Mantle plumes are hot buoyant upwellings that rise from Earth's core–mantle-boundary to its surface where they can produce large igneous provinces (LIPs) and volcanic tracks, such as the Siberian Traps and the Hawaiian Emperor chain, respectively. We show that flattened mantle plume heads, which can have radii of >1200 km in the uppermost mantle, can heat the overlying lithospheric mantle to temperatures above the diamond stability field. As a consequence, they can destroy diamonds within the roots of Archean cratons, the principal source of diamonds in kimberlites. We quantitatively demonstrate that there is a ‘sour spot’ for this effect that occurs when lithospheric thicknesses are 165–185 km and the plume has a temperature of >150 °C above background mantle. Our model explains why the kimberlites associated with the 370 Ma Yakutsk–Vilyui plume in the Siberian craton are diamondiferous whilst those associated with the younger 250 Ma Siberian Traps plume are barren. We also show that the time required to restore the pre-plume thermal structure of the lithosphere is ca. 75–120 Myr, and that destroyed diamonds may regrow once the plume's thermal effect dissipates. The 1100 Ma Kyle Lake and adjacent 180–150 Ma Attawapiskat kimberlites in the southern Superior craton exemplify this, where the older kimberlites are associated with a narrower diamond window (<30 km) in comparison with the ca. 85 km diamond window of the younger Attawapiskat field.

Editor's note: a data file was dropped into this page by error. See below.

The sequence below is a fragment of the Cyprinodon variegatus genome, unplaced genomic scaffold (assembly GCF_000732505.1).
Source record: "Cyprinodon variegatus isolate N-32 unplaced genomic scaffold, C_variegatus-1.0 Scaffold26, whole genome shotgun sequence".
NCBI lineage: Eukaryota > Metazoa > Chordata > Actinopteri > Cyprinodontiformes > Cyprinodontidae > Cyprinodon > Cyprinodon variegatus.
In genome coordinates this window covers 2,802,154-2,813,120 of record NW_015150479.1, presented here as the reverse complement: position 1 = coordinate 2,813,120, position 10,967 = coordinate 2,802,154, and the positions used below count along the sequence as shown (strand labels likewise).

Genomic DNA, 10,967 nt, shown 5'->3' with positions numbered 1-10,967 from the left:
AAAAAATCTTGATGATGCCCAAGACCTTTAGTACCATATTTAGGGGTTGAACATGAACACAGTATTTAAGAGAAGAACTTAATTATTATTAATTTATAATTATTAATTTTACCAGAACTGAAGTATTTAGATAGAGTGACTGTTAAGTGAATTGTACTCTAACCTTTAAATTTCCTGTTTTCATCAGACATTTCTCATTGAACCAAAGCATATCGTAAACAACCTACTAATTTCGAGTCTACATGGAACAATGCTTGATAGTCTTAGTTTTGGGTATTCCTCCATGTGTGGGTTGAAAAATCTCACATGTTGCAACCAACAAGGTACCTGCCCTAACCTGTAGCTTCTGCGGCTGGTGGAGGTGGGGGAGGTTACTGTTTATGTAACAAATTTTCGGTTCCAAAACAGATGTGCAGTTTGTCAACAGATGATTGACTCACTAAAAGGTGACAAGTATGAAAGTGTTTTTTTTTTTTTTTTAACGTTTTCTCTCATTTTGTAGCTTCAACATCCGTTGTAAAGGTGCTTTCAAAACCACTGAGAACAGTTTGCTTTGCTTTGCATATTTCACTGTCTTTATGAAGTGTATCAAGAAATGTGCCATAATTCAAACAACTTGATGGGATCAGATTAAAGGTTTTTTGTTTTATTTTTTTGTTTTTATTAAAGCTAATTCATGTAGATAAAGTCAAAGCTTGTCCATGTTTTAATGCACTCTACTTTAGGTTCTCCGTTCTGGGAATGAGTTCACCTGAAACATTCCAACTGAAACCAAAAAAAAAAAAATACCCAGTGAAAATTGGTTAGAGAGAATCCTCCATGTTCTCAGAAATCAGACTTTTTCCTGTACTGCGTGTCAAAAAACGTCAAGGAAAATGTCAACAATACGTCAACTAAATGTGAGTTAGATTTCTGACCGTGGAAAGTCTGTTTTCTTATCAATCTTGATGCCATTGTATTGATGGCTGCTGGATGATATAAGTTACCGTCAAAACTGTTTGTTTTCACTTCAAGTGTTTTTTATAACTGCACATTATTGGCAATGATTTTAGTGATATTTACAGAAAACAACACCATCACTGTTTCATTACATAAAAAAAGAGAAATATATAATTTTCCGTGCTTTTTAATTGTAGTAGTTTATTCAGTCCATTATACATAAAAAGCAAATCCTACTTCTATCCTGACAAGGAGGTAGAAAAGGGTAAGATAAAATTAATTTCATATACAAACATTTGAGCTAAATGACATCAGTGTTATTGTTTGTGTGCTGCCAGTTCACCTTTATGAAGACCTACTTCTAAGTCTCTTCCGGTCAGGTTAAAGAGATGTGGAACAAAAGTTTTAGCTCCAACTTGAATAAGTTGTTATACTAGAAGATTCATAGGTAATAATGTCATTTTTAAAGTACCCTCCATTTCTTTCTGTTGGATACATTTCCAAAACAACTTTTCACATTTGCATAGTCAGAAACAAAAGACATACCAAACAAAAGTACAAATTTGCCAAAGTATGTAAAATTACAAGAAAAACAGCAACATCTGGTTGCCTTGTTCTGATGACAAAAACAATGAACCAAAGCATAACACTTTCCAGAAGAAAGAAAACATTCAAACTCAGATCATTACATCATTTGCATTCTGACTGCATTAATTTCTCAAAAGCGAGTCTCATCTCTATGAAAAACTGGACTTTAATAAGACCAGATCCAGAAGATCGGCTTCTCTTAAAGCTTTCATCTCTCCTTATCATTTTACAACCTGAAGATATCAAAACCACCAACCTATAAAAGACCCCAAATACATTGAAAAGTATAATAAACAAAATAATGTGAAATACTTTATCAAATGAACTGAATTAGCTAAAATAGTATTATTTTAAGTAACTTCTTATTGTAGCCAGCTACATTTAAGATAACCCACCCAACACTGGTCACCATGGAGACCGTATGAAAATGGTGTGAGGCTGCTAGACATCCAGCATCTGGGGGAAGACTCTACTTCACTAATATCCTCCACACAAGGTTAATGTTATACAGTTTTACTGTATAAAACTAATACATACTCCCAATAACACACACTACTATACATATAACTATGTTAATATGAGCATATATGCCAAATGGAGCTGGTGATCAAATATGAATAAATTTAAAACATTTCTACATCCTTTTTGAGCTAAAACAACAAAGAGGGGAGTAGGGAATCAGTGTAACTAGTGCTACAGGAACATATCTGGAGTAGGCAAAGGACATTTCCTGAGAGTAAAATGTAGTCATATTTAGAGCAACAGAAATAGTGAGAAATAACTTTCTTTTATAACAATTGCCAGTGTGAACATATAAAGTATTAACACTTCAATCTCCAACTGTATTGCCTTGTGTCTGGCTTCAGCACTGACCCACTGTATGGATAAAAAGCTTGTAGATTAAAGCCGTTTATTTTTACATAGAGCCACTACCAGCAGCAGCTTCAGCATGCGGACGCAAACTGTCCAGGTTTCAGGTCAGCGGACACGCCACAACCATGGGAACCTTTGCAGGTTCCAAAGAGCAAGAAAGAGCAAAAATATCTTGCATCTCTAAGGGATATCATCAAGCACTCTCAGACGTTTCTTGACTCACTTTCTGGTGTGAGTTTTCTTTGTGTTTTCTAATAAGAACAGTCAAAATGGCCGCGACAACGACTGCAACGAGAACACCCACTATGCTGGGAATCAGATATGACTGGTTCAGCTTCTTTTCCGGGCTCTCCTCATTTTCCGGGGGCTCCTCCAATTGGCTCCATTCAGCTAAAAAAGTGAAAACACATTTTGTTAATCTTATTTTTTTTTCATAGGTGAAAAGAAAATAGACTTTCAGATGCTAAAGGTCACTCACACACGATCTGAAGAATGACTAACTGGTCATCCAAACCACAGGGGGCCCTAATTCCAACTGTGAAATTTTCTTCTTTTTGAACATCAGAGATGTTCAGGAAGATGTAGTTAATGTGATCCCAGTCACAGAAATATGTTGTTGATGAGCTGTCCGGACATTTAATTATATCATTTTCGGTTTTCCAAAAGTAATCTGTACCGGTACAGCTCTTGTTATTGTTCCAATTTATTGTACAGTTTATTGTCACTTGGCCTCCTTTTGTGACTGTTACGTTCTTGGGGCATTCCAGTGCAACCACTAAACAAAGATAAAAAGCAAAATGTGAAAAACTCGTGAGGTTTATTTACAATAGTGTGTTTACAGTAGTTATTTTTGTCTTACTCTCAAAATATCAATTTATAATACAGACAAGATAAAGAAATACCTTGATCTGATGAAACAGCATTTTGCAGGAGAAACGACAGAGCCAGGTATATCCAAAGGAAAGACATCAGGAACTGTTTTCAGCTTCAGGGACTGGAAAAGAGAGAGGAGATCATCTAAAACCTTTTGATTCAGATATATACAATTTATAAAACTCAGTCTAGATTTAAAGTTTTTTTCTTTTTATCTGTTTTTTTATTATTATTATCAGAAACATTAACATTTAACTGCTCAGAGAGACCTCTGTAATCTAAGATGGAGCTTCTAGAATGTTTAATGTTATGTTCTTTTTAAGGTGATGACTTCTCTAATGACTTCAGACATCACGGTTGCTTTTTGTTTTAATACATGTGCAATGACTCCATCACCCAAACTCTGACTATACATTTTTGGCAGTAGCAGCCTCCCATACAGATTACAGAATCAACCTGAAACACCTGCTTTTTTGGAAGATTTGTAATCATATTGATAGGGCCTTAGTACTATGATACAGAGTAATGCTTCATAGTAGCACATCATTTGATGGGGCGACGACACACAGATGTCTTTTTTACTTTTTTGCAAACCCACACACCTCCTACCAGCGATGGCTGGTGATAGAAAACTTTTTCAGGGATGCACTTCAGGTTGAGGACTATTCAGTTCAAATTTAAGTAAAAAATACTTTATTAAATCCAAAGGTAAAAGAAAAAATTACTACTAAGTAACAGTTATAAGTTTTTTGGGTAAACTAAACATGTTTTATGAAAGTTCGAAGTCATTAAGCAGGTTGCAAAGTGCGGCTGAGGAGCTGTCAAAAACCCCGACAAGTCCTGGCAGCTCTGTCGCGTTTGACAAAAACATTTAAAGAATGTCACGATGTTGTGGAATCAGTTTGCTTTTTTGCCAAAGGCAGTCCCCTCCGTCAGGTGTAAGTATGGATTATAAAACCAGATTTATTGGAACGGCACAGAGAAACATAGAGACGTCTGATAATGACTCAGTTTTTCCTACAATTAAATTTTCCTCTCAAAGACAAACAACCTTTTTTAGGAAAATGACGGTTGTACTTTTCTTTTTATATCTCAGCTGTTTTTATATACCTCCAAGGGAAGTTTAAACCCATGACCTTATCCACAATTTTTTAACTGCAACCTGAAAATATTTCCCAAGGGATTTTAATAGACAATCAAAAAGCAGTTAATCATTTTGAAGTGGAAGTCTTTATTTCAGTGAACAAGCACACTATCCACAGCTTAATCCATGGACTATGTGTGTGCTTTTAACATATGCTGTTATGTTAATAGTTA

diamond window, kimberlite, large igneous province, lithosphere, mantle plume
Earth and Planetary Science Letters
Department of Earth Sciences

Ernst, R.E, Davies, D.R. (D. R.), Jowitt, S.M. (S. M.), & Campbell, I.H. (I. H.). (2018). When do mantle plumes destroy diamonds?. Earth and Planetary Science Letters, 502, 244–252. doi:10.1016/j.epsl.2018.08.058